The Courier News from Blytheville, Arkansas on March 23, 1955 · Page 6
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The Courier News from Blytheville, Arkansas · Page 6

Blytheville, Arkansas
Issue Date:
Wednesday, March 23, 1955
Page 6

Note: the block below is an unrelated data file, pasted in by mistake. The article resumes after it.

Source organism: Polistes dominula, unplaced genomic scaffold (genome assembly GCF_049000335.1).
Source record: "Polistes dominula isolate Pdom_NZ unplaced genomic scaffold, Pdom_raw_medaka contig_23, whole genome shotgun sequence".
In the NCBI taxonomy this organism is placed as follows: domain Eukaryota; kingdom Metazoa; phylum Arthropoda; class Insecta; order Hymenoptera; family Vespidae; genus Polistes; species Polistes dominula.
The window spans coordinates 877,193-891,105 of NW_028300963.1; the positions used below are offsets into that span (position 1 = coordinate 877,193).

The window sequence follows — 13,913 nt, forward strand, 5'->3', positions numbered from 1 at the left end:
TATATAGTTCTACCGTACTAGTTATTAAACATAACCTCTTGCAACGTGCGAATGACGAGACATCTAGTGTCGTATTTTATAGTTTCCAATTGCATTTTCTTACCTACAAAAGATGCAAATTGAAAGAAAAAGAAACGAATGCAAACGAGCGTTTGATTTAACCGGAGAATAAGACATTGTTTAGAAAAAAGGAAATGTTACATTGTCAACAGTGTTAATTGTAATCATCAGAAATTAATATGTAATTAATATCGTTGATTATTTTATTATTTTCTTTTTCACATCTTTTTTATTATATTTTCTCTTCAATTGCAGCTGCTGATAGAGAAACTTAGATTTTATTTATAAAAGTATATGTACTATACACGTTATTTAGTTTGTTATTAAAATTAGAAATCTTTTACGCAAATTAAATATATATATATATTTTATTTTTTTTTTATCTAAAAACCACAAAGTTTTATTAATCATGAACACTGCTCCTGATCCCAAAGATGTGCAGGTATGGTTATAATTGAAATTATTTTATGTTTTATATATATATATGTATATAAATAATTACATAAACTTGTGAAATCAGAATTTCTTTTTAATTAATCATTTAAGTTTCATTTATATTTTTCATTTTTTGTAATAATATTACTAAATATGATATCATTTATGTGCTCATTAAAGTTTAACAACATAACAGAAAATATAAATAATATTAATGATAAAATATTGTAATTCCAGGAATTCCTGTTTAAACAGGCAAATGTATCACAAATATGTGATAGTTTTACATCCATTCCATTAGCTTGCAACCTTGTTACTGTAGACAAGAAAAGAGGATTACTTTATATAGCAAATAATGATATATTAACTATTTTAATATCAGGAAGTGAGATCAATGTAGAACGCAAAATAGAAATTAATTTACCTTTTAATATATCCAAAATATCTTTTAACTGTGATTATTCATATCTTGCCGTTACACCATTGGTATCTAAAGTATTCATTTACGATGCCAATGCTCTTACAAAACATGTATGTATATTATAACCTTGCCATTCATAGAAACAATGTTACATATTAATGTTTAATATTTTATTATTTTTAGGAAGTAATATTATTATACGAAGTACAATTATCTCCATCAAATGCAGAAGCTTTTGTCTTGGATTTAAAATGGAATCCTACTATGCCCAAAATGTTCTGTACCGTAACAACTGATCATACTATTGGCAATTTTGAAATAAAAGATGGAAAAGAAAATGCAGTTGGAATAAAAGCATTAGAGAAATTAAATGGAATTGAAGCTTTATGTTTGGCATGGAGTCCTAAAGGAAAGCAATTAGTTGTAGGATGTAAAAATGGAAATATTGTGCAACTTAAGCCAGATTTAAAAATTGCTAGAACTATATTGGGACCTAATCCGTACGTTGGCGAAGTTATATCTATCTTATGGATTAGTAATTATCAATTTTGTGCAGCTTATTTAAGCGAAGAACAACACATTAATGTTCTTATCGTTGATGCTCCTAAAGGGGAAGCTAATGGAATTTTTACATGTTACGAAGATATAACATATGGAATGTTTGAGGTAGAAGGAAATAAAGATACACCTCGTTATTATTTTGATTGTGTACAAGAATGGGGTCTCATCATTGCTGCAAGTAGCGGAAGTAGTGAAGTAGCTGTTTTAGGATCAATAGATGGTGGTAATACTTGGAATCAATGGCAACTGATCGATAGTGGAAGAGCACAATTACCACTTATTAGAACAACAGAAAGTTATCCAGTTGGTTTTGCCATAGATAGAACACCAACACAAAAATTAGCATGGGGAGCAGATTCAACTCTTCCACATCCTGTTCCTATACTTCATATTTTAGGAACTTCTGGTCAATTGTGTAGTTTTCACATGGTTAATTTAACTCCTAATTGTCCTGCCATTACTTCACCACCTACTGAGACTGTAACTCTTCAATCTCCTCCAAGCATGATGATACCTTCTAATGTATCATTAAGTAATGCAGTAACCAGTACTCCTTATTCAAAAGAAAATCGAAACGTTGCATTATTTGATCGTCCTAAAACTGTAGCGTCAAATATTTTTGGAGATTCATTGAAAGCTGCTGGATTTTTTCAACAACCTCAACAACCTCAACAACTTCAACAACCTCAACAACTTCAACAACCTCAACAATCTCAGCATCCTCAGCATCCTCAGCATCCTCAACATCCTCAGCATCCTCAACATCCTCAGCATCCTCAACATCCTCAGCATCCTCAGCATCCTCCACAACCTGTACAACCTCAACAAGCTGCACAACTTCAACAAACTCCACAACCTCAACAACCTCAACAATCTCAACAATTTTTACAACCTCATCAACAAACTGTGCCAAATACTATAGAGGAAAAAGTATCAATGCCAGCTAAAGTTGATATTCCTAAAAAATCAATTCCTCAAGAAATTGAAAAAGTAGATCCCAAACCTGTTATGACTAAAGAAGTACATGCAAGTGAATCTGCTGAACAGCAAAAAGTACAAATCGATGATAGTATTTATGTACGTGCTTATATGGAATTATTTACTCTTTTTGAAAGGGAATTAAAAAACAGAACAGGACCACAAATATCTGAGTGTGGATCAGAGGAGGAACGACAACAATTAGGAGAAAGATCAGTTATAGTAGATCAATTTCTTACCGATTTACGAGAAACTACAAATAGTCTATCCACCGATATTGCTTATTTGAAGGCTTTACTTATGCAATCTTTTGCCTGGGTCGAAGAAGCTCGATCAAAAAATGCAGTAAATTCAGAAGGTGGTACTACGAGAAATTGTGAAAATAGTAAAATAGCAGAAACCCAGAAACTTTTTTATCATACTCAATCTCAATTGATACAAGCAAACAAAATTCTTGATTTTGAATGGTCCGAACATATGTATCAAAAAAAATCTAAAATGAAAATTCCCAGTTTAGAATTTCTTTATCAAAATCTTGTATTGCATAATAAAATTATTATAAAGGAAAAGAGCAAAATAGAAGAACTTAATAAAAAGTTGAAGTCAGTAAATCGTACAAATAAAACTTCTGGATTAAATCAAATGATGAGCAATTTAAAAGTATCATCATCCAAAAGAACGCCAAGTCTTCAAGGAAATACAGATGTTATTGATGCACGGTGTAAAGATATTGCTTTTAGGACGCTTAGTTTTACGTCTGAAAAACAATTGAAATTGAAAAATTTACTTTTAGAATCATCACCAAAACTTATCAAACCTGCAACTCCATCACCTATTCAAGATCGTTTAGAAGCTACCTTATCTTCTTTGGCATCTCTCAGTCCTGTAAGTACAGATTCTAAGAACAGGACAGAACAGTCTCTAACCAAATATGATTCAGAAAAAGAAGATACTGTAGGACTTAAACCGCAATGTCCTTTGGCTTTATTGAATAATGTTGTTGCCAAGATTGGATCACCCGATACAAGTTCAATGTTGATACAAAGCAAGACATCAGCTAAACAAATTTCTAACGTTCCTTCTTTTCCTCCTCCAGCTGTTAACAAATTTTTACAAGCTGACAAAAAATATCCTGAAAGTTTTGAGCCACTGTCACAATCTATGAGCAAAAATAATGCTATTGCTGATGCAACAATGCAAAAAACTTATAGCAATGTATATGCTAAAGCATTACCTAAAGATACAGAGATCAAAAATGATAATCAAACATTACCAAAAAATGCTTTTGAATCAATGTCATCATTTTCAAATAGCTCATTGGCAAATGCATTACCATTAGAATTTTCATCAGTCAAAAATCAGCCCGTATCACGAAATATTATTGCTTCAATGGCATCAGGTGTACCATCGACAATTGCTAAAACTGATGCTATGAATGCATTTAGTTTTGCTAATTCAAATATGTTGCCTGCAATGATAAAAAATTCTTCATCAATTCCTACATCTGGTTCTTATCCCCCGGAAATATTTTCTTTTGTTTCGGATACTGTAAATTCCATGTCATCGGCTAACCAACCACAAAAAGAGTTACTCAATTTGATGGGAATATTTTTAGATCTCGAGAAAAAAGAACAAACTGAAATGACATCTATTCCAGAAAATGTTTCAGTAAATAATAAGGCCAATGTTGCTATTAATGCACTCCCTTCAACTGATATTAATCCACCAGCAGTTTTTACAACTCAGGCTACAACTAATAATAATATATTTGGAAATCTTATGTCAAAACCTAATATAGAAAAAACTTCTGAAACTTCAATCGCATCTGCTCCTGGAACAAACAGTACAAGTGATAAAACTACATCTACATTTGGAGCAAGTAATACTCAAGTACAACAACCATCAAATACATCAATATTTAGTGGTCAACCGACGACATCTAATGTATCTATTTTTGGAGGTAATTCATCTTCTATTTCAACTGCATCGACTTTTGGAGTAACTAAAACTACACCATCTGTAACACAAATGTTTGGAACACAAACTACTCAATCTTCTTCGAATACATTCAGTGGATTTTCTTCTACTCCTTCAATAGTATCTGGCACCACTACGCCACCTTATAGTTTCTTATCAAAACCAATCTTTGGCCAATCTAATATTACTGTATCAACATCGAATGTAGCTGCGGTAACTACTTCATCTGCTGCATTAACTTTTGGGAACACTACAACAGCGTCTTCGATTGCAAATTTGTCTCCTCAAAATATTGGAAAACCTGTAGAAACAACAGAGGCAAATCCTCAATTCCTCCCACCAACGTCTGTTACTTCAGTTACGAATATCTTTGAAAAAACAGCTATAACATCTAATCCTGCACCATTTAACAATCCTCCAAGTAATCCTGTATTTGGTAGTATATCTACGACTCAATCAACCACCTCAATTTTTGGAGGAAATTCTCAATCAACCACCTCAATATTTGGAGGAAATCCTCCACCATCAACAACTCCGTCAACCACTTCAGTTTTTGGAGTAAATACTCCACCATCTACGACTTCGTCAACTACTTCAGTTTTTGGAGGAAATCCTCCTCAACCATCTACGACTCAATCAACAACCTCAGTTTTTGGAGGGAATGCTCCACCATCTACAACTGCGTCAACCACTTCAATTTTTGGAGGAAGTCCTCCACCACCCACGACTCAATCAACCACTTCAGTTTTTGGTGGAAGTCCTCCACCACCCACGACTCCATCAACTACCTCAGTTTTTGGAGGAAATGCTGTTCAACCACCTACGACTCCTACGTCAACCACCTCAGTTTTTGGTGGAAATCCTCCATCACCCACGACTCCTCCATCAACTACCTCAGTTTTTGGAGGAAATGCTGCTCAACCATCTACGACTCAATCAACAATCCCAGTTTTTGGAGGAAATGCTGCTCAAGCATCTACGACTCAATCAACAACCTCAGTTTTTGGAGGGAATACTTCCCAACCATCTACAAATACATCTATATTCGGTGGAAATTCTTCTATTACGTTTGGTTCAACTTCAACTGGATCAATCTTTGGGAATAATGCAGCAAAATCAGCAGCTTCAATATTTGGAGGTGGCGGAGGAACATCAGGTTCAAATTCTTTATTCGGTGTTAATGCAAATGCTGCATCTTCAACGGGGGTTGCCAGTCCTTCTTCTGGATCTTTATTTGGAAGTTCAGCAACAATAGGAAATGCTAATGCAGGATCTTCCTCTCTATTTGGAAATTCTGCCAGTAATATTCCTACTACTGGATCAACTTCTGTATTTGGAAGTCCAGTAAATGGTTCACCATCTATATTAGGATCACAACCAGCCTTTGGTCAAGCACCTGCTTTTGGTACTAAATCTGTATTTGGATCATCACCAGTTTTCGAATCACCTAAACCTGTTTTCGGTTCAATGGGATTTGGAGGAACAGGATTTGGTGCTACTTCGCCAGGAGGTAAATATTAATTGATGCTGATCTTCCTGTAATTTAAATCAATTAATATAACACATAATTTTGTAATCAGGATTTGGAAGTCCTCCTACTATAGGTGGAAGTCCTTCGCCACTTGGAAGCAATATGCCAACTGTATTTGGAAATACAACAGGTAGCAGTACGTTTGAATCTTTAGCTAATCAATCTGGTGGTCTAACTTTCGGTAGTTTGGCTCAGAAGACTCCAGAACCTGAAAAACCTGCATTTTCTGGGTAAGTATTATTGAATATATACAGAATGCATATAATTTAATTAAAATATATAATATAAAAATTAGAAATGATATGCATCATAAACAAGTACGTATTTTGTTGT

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PAGE SIX BLYTHEVILLE (ARK.) COURIER NEWS WEDNESDAY, MARCH 23, 1955 THE BLYTHEVILLE COURIER NEWS THI COURIER NIW8 CO H W HAINZ8. PubllDiir BARRY A. HAINIS Editor, AisiaUnt Publisher PAUL D HUMAN, AdnrtUint Manxu Sol. Nttlonil AdKrtising RepresenUtiw: W»U»ci Witmer Co.. Ntw Tort, Chicigo. Detroit. Atlnnu. Memprui. Entered H second class matter »t tht post- offict »t BlytheTille. Arkansas. und«r act ol Con- ftta, October %, 1«7. • Member ol Thf Associated PreM ' " SUBSCRIPTION BATES: Bj carrier In the citj ol Bljtherllle or anj suburban town wher« carrier jervtct to maintained. J5c per wetk Bj mall, within a radius ol 58 miles, $5.00 per je»r. J2.50 (or six months tl 25 tor three months: by mail outside 50 mile zone. 915.50 per year payable in advance Meditations Seven days shall they pray the altar »nd purify it; and they shall concecrate themselves.—Ezekiel 43:26. * * * Repentance hath a purifying power and every tear is of the cleansing virtue; but these penitential clouds must be still kept dropping; one shower will not suffice; for repentance is not one single action but a course.—South. Barbs The world has a habit of giving you credit for having lots of sense when you have lots of dollars * * * Soon after Easter the live tmnnlM that are ffven to youngsters will become blamed nuisances. * * * It's worth while straining your eyes if you are looking for every possible way to donate to the Bed Cross. » * * An Ohio father of twins said he had a rilht to be proud. Put on heirs! » * * It's lack of common sense that makes speeders realize their mistake by accident. The Bevan Ouster When the British Labor Party tossed fiery Aneurin Bevan out of its parliamentary councils as a prelude to full expulsion, it entered upon what may be the rockiest road it has traveled in many years. Between now and October, 1956, Britain must hold another national election. Probably the Labor Party's chances of overturning the Conservatives were not very strong anyway, but certainly BeVan's ouster has further weakened its prospects. For years the party has been torn by factional strife. Bevan, a left wing neutralist always loudly critical of America, gave the battle sharp focus in 1951 when he quit the then ruling Labor cabinet. What brought the issue to its present pass was his recent taunting public challenge of Clement Attlee, party leader and former prime minister. Stung by Sevan's contempt, Attlee saw his own position imperiled. Never a strong leader, he often has met Bevan's powerful thrusts by compromise, by borrowing from his opponent's proposals in an effort to undercut him. But evidently he was convinced or pressured into accepting that he had to meet Sevan's newest defiance. As it turns out, the narrow 141 to 112 vote for Bevan' 5 ouster is no great help to Attlee. The feeling grows in political circles that the long quarrel has impaired his leadership seriously, and that soon he must yield the reins to another, probably Herbert Morrison. Whether or not Attlee. hangs on, his party's immediate future has dimmed. Among the party membership in Parliament, Bevan has a considerable personal following which is unlikely to be easily reconciled. Even a good many Labor right wingers were reluctant to cast him out. They were not thinking only of his House of Commons following or his hold on some parts of the British public, enhanced by his flair for oratory. They remember lie was expelled once before, in 1939, and came back to gain greater stature than ever. It could happen again, and there could be reprisals against those who voted to oust him. On the other hand, some Laborites see the move as a healthy gain,.arguing that Sevan's general wildness and especially his rash outlook on foreign affairs have driven thousands away from Labor's banner. If there is to be a beneficial result, it will hardly be quickly felt. British citizens may well conclude that a party so badly shattered it not a fit instrument for governing. , The Labor party's distress is naturally the ruling Conservative Party's op- portunity. But it's an open question whether Prime Minister Churchill will call an early election to take advantage of the split. Some say it's better to wait for a v.ime more favorable to the Conservatives' program, for Labor's internal troubles seem destined to go on so long as Bevan has the voice to attract a following. And his vocal cords are reported to be in excellent condition. A Stern Task Vice President Nixon set his fellow Republicans a stern task when he declared recently that the party must develop the strength to elect a president, rather than rely on the popularity of a particular candidate to gain office. Political observers and most realistic politicians agree that it was President Eisenhower's personal hold on the American people, not his party's strength, which gained him the White House in 1952. The GOP won Congress that year by the slimmest 'of margins. And in 1954, without Ike on the ticket, the party lost both houses to the Democrats. A few Republicans have tried to argue, with a curious kind of logic, that the party's poor congressional showings prove-that Mr. Eisenhower is not as popular as many signs suggest. Apparently the test they apply is whether he can haul any and all GOP candidates into office. Nixon seems to have the better of the logic. A strong party can elect its own, and can even put over a president from its ranks. It will not be dependent on a candidate's ready-made popularity. VIEWS OF OTHERS Can the Public Look In . . .? Not long ago, some enterprising fellows In the ceramics industry invented a tricky new form of glass, and a wonderfully concealing thing it is: The man on the inside looking in, can't see anything. Yet to the casual eye, the stuff seems to be ordinary glass. More and more, the United States Congress is adapting this idea of an opaque screen to its own uses. To the casual eye, Congress still operates in plain view; but where the real work ol legislation is performed, in the House and Senate committee rooms, it is becoming daily more true that Congressmen can peer out, but the public can't look in. The device of the "executive ses slon," once used only for the gravest discussion of matters relating to the national security, now is invoked as a matter of habit. Mum's the word ' on Capitol Hill. Reporting on this grim situation, Congressional Quarterly found that in 1953, three committee sessions out of 10 were held in secret. Last year ' the picture was even worse: 41 per cent of committee and subcommittee meetings were held behind doors locked to press and public alike. Pleas for greater freedom of information find members publicly warm but privately cool. This hypocrisy on the part of lawmakers who are all in favor of freedom of information, until a reporter wants in, has been emphasized in a poll recently conducted by V. M. Newton Jr., managing editor of the Tampa Tribune. As chairman of a freedom of information committee formed by Sigma Delta Chi, national journalistic fraternity, Mr. Newton asked Congressmen how they feel about this situation. Among those who said they favored open sessions was Senator William E. Jenner, chairman of the Rules Committee that was then conducting hearings on proposed changes in Senate rules which allow secret proceedings. Most of those testifying at the hearing were politicians, says Mr. Newton, adding, "No representative of the free press has yet testified before Senator jenner's committee on the right of the American pepole to know all the facts on their government, and the committee on the right of the American people to Mr Newton's effort to g?t Senators to go on the record in regard to open sessions is a reveal- Ing poll, and one that could be undertaken with profit amoiiEt Virginia's legislators in the General Assembly. The Senate Rules Ccmmittee killed a proposal by Senate Ted Dr.lton to open all committee hearing at the 1054 Legislature, but a noticeable improvement followed in several of the committees. This trend should be encouraged. —Richmond (Va.> News Leader. SO THEY SAY Discrimination based on race', color, religion, natural origin, age or sex impair our chance of —Labor Secretary James P. Mitchell. The Administration should proceed without delay to build superhighways to get peqple out of cities in event of an A-bomb attack— Sen. Henry Jackson (D., Wash.'. Superior strength, military, economic and moral Is still the surest guarantee ol peace.— Pras. Ramon Gagsaysay, Philippines. Farm prosperity depends more upon effective action to expand world trade than it does on farm support prices.— Charles B. Shmnan, president American Farm Bureau Federation. We believe all nations will adopt the Communist society.— Malcolm Borshon, American, released from Red China prison, The Greater Light Peter' ft/son's Washington Column- Hydrogen Bomb Story Creating A Big Public Relations Problem WASHINGTON — (NEA) — The biggest public relations problem now facing the Eisenhower administration is what to tell the American people about the potential danger of a hydrogen bomb attack on the U.S. One approach is to scare the wits out of everybody in order to arouse the public to the dangers involved. The purpose of this would be to get some action on adequate civilian defense. The objection raised to this is an international complication, tf the American people start building bomb shelters and laying in reserve food supplies, it might frighten all present anti-Communist allies into a position of complete neutrality. The second consideration of a purely domestic nature is that defense against the H-bomb is not impossible. By a realistic approach to the problem, it can be licked. The fact of the matter is that the Atomic Energy Commission's last report on H-bomb danger has not registered. The general public Is just beginning to be conscious of what atomic dust "fall-out" is after an explosion. People are just beginning tu ask questions on what to do nbout it, how to prevent poisoning from radioactive materials, what constitutes a lethal dose and how lo get decontaminated. , . , The almost universal apathy on this subject has been the greatest deterrent to Civil Defense Admin- istration workers who sit up nights planning such things as mass evacuation of cities. Lack of concern on this matter has not been due to any belief that the whole thing was so devastating and that there is no use trying to do anything about it. Professional worriers like newspaper columnists, editorial writers and the concocters of think pieces and broadcasts have done a lot of spieling on this subject. They have not had much effect. Public consciousness is often slow to arouse. Congress isn't worried about it. The executive branch of the government lets on that it isn't loo worried. Nothing happens. There is justifiable evidence, however, that neither the Truman nor the Eisenhower administration have taken the American public into full confidence on the dangers of, and the defenses. against, attack by A and H-bombs. Hence the need for a new public relations approach. One of the commoner theories about this next nuclear war is that the side which first recovers from the initial attack or retaliatory attack will win. Present thinking is that the United States would not be knocked out by such an attack and that it could recover. It is suggested that the people be told this, emphatically, as well as the scary, bad aspects. President Eisenhower, in his budget messages, has tried to put more of the responsibility for civilian defense planning on state and local governments, and on private industry. It is recognized, however, that after an H-bomb attack, the responsibility and the cost of recovery would be largely thrown on the national government. If the cold war and the defeat of communism will take 50 years, one theory is that there is ample time to get prepared for a nuclear weapons attack and that everything possible should be done. The other side of this picture is that within the next 50 years, intercontinental guided missiles with muclear warheads will become reality. In such an event, any measures short of complete continental defense would become more or less futile. If there are only four or five years in which to prepare for such an attack, complete defense would be impossible. There seems to be little prospect now that the federal government will come out with a one-two-three outline of just what every community and every industry should do. There are a few individual actions which are being considered. One would be a tax amortization plan in the housing field, to induce home owners to build bomb shelters. Another would be a federal program to place expensive Geiger counters in almosi every locality su as lo tell people after a bombing attack when their areas are safe and when to evacuate. the Doctor Says — Written for NEA Service By EDWIN P. JORDAN, M. D. Sometimes doctors wish that < has it. I can well understand your they could remake human nature j discouragement but this will not but" I doubt if this would be safe ! help'and you must keep on bravely. even if it could be done. 0 — For 15 years or lon"er mv husband has gmted his teeth In ! giving the condition what seems necessary, but not letting it '»<= ° th " "P"' s ° f lasses for what kind ing but with a bit of a complex and strong will power. Is this a sign of disease? A — This habit, like nail biting j %^^^^\^^Z^S, a spring tonic? Also of motases is used' E. B A — T had thought that sulphur *is S S rextrTS duCt °J "»« P«T n V USe "\ SU t ^ overcome, but perhaps a psychia-! tomc "° r have J. a ,"- v ld f that trist could help if this is one sign of "inner emotional disturbance." Q — I am 90 years old and have had an active life until recently. it i,s of any particular value except psychological. Q — Could you tell me what is wrong 1 with me or my blood ? . My health Is fairly good but I ! When I do any work in my yard am troubled with an itchy feeling [ and the red ants bite me I get nil over my body which is quite annoying, do you have any suggestions? I. K. red lumps in a few hours. Mrs. P. A — You are evidently allergic A — Itching of the skin is un- j to something which the red ants force into your skin when they bite. Since this seems like n case of hives from insect bite the only su:;eestion is that you wear clothing around your hands and wrists which will keep the red ants off. fortunately quite common among elderly people. I do not know of any completely successful remedy but you can try bathing less frequently, the use of some cleansing substitute for soap, find avoid as much as possible sudden changes in temperature on the skin. Probably your doctor can suggest other things for you lo try. Q — I have had chronic psoriasis ever since I wns a young girl. Now it is attacking my finger- u / c M | A nails and I don't know what to do.; " ere s an example Also my husband has .contracted Of 'Reverse' Bid this skin disorder although every doctor we have been to assures us it is not contagious. Would you comment on this? READER. A — Psoriasis Is usually n most JACOBY ON BRIDGE discouraging disorder to treat. It often clears for a while and then comes back. It la particularly difficult wtcn It involves the nails. Like other doctors you have scon I have always fell that psoriasis is not at nil contagious nnd 1 suppose [hat It must bo considered Written for NEA Service lly OSWALD JACORV South's rebid of two heai'Ls, In today's hand, was a "reverse," showing a minimum count of 17 points (Including distribution). The normal method of bidding hearts nnd diamonds Is to show the blither suit first; nnd bidding them In Ihe reverse order, as In today's hnml. shmi-s strength. coincidence that your husband also' The reason Is that the reverse bid may well compel North to show a preference for diamonds at the nine - trick level even though North may have a very poor hand South himself must have a strong hand if he can afford to push the bidding up to so high 'a level. WEST A84 ¥104 » Q10G53 NORTH 23 AAQ762 V AQ76 4K * J74 EAST AKJ1093 V532 # 84 South 1 « 2 V 5V 6¥ SOUTH (D) VKJ98 « A .1 9 7 2 * AK5 North-South vul. West North East Pass 1 A Pass 4 N.T. Pass 5 N.T. Pass Pass Pass Pass Pass Pass Opening lead—A 8 North naturally went right for a rilam when he added his own points to those shown by South's strong bidding. North had 16 points in high cards alone, together with a splendid fit for heart? and Rood distribution. North usod the Blackwood Convention to find out that South had two aces and two kings. Since it w. s clear that one king was missing, North prudently stopped at a small slam. opened the eight of spades, and South looked for the safest way to play for his slao contract. After some thought he decided on a cross - ruff. Dummy took the first trick with the ace of spades nnd cashed the king of diamonds.. South next took the two top clubs nnd then the ace of diamonds, discarding dummy's inst club. South now had to ruff cither a club or a diamond In dummy. The choice was vei 1 /, close, practically a quc'ss, but South finally decided to ruff n club. (Either suit would have worked, nctanlly, since East couldn't OVPI ruff the dummy; but South couldn't know Erskine Johnson IN HOLLYWOOD HOLLYWOOD — (NBA)—Close- ups and Longshots: This may cost you money, but it's a thought to cure the Mrs. or the teen-ager of telcphoneitis. Andy Devine, tryi»B to telephone his wife from the set of "Wild Bill Hickok." always got the busy signal. So he sent her a two-word telegram, HANG UP." Rhonda Fleming makes her TV debut April 6 in the Ginger Rogers role In CBS' version of "Singe Door." Lawyer? are still haggling over the property settlement between Rhonda and the medic hubby she's shedding. The divorce, though, has been given the green light. Hollywood Uncensored: The Marlon Brando-Josiane Mariani chill started long before the current rift The French doll's trip to Movie- town (Marlon sent her the plane ticket) wns to try to reignite the logs of love. They're smoldering but no flame. Eleanor Parker'- taking hoofing and dancing lessons for a fling at filmusicals . . . Luxury note: Lana Turner has sliding doors on her new custom-built car . . . New York-bound Jimmy Cagney will huddle with publishers about a book of children's poems. He wrote them for his kids. Bob Hope's plans for retirement from TV next season are about Just hoping for more of that green Just hoping for moreof that green stuff. THE W1TNET: Overheard at a bar: "Pardon me, but my ribs—are they crushing your elbow?" This is Hollywood, Mrs. Jones: A major studio, it's said, is shelling out the money Dick Haymes Is paying ex-wives Joanne Dru anil Nora Haymes. Not one penny of it is Rita Hayworth's loot. Not in (he Script: Richard Conte about emerging as a "new Bogart" in "New York Confidential": "No, thanks. The old Bogart Is still plenty good." "So Who Cares about an old Oscar?" "The Academy Awards this.) One more small ruff was necessary, so declarer led a spade from the dummy and ruffed with the eight of hearts. When this ruff succeeded, the slam was assured. South ruffed a diamond with dummy's queen of hearte, a spade with his owa lack of hearts, another diamond with dummy's ace of hearts, and another spade wilt his own king of hearts. These plays were safe, of course, since the ruffs were made with master trumps. Finally, South led his last diamond and ruffed with dummy's seven of hearts. South no longer worried about an overruff.. n the seven of hearts won (as was actually the case), it would furnie declarer's 12th trick; and if an opponent overruffed with the ten, South's nine of hearts would give him the vital 12th trick. ffltfpm*i0gH::ii Q—The bidding has been: South West North East 1 Heart Pass 2 Spades Pass You, South, hold: A7 VAKJ8 4KJ106 AJ 8 5 3 What do you do? A—Bid three diamonds. You have a minimum opening bid in high cards, but you should avoid a rebid in no-trump with, this distribution. TODAY'S QUESTION The bidding is the same as in the question just answered. You, South, hold: *7 VAKJ85 4K J 106 *A 8 3 What do you do? Answer Tomorrow don't mean anything anymore." It's a popularity—not an acting— contest." "Gimme the dough—who cares about an award?" . Familiar talk In Hollwood. It's peon going on for years. And it's with us again this year. But take it from Jane Wyman: "The annual Oscar awards keep this business respectable and have given the industry more dignity than anything I know." Jane, a past Oscar winner whose slick acting in "Magnificent Obsession," 'von her a fourth nomination, further leveled it: "If there are people who belittle the Academy, it must be lack of sincerity. There can be no other reasons." Janj about dinner dates with Rock Hudson: "H doesn't mean a thin. But I'll admit he's terribly attractive." Two agents were sitting at Frascati's when Mario Lanza came in and ordered lunch. "You know." said one asent." next month Lanza is getting $100,000 for a two- week engagement in Las Vegas. I figure he'll sing seven songs a night, which means he makes over $1000 each time he sings one number." Just then Lanza hiccuped. The second agent elbowed his pal and said: "Hear that? At the kind of dough he makes, I'd say that was worth about $500." Short Takes: Betty Hutton as "Moll Flanders." heroine of the DeFoe classic? The script has been offered to her by Prodcuer Robert Franklyn. . . . Joe E. Brown's wife, Kalherine, dropped 72 pounds. . . . Fay Wray is deeply worried about the condition of her ailing husband. Robert Riskin. He just won the Scree Writers' Laurel Award. A very sick man. Eve Arden bounces back to the big screens soon. Hasn't made a movie since she started filming the "Our Miss Brooks" TV series. . . "Evergreen." a prewar British movie hit starring Jessie Matthews, will be remade in England. "Dancing on the Ceiling" was one of the hit tunes. Audie Murphy and U-I finally agreed to agree on a new contract. But he won the right to do outside films. Ytmrs Ago In Blythtvillt Charles Albert Ridings and Jock Webb, students at the University of Arkansas. Fayetteville, will arrive tonight to spend the holidays with their parents. Mr. and Mrs. E. E. Ridings and Dr. and Mrs. Floyd Webb. A daughter was born to Mr. and Mrs. Elberl Huiiman on March 20 nt Walls Hospital. Her name Is Susan. Mrs. Huffman is the former Miss Sue Dolan. Mrs. J. Nick Thomas entertained the Tuesday Club yesterday with Mrs. Marvin Robinson and Mrs. H. H. Houchins as guests. High score was awarded lo Mrs. Floyd White and second high to Mrs. M. A. Isaacs. Cecil Branson, a student at Da Pauw University. Greencastle. Ind.. has arrived for a visit with his parents, Mr. and Mrs. Uzzell Branson. Mr. and Mrs. P. E. Cooley will leave this afternoon to spend Easter Sunday with their son. Billy Cooley, and his family. IT'S IMPOSSIBLE to tell what the Russians are going to do next. In fact it's almost impossible to know what they are doing right now. And to be altogether truthful. We aren't sure what they' have been doing in the past.—Kingsport iTenn.) Times. Big Breakfast Answer to Previoui Puillc, ACROSS 2 Landed SWmg-shaped 12 Malt drink 13 Eye layer 14 Nevada city 15 Sheep disease IGPut in office again 18 Payment 20 Donkeys 21 Little Lincoln ri . jncc<;s 22 Essential being,, g™* s 17 Went by bacon 5 Place to bake breakfast muffins 6 School book 7 Short sleep 8 Got up 9 Hawaiian wreaths 10 British C? A R E 0 R P A 5 T E P & K i_ 1 0 N A C T E l_ E £ K. E 0 A T T E M O E P N A, E A R 5 C R E £• P I R O t 0 H T R I E R t£ L> 1 p 1 "c" E G H A O E= D F T 0 V A K T E R N 1 T V A E D E 2 K A 1 N "6 P E R N A I Vi & T A P tE | R O •-J E£ R l~ O u 0 E K l_ M 1 E V E E T R S & e A K. T e e N R T S E 24 Fly 26 War god of Greece 27 Cutting tool 30 Purpose 32 Live .14 Revise again 35 Redacted 36 Worm .17 Bugle call 3D Asks payment 40 Ripped <I Split sou; •42 Out o( breath 45 Prepared breakfast bread 49 Holding back M Anger E>2 Japanese outcasts 53 Feminine suffix 51 Keeps ^pancakes frorrj sticking It! Mnlt liquid 50 Beginners 57 Born DOWN 1 Evil old women 10 Peeled breakfast orango 23 Dries 24 Father 25 Individuals 2fi Perfume 27 IjOCcitinn 2,'] Arabian gulf 20 Marries 31 Radons 3.1 Lateral parts S3 Small (Kr.j 40 Turn 41 Boy attendant! 42 Make codee 43 Apollo's mother •14 Glaeial ridges 46 Preposition 47 Iroquoian Indian 48 Remove 50 Number II 15 IB •lH HJ W 3fc U <n ti 55 I ft V 5 i\ W IV 'rt, '10 1 K 4 % 4 31 5 ^ & m by 53 • i , j a. m W: 38 * 7 '/// '''//: /i & y> W. % 17 20 ^, 11 ' 8 11 w/< '9> 39 9 n 51 M W 0 28 f 7 II 29 18 !} r.